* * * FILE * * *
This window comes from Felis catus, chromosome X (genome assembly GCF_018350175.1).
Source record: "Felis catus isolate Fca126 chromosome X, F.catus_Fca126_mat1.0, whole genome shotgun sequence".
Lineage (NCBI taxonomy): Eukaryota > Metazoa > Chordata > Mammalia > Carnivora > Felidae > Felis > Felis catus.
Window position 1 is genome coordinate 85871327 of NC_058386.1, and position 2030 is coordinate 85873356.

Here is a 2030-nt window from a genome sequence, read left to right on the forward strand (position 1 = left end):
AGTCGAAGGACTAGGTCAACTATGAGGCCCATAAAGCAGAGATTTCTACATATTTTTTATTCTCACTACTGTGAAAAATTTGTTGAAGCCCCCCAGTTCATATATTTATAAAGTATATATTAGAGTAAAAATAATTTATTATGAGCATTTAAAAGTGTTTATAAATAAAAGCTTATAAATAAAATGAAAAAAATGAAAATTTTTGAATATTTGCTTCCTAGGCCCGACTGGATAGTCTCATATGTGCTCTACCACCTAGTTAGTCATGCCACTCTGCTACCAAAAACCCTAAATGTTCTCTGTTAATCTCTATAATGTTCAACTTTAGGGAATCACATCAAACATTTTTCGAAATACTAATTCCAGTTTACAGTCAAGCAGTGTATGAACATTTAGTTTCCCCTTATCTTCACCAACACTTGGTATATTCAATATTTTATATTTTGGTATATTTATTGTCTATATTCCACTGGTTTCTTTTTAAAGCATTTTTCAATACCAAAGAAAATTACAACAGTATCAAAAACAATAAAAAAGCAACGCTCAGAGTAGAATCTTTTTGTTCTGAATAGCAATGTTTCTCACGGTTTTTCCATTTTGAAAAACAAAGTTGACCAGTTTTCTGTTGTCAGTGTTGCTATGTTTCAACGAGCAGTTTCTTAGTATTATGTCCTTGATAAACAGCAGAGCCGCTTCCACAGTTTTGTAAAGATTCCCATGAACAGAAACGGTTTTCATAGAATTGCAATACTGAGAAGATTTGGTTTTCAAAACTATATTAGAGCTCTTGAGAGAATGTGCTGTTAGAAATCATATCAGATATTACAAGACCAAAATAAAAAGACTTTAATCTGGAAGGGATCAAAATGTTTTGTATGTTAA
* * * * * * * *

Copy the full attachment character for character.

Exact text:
This window comes from Felis catus, chromosome X (genome assembly GCF_018350175.1).
Source record: "Felis catus isolate Fca126 chromosome X, F.catus_Fca126_mat1.0, whole genome shotgun sequence".
Lineage (NCBI taxonomy): Eukaryota > Metazoa > Chordata > Mammalia > Carnivora > Felidae > Felis > Felis catus.
Window position 1 is genome coordinate 85871327 of NC_058386.1, and position 2030 is coordinate 85873356.

Here is a 2030-nt window from a genome sequence, read left to right on the forward strand (position 1 = left end):
AGTCGAAGGACTAGGTCAACTATGAGGCCCATAAAGCAGAGATTTCTACATATTTTTTATTCTCACTACTGTGAAAAATTTGTTGAAGCCCCCCAGTTCATATATTTATAAAGTATATATTAGAGTAAAAATAATTTATTATGAGCATTTAAAAGTGTTTATAAATAAAAGCTTATAAATAAAATGAAAAAAATGAAAATTTTTGAATATTTGCTTCCTAGGCCCGACTGGATAGTCTCATATGTGCTCTACCACCTAGTTAGTCATGCCACTCTGCTACCAAAAACCCTAAATGTTCTCTGTTAATCTCTATAATGTTCAACTTTAGGGAATCACATCAAACATTTTTCGAAATACTAATTCCAGTTTACAGTCAAGCAGTGTATGAACATTTAGTTTCCCCTTATCTTCACCAACACTTGGTATATTCAATATTTTATATTTTGGTATATTTATTGTCTATATTCCACTGGTTTCTTTTTAAAGCATTTTTCAATACCAAAGAAAATTACAACAGTATCAAAAACAATAAAAAAGCAACGCTCAGAGTAGAATCTTTTTGTTCTGAATAGCAATGTTTCTCACGGTTTTTCCATTTTGAAAAACAAAGTTGACCAGTTTTCTGTTGTCAGTGTTGCTATGTTTCAACGAGCAGTTTCTTAGTATTATGTCCTTGATAAACAGCAGAGCCGCTTCCACAGTTTTGTAAAGATTCCCATGAACAGAAACGGTTTTCATAGAATTGCAATACTGAGAAGATTTGGTTTTCAAAACTATATTAGAGCTCTTGAGAGAATGTGCTGTTAGAAATCATATCAGATATTACAAGACCAAAATAAAAAGACTTTAATCTGGAAGGGATCAAAATGTTTTGTATGTTAA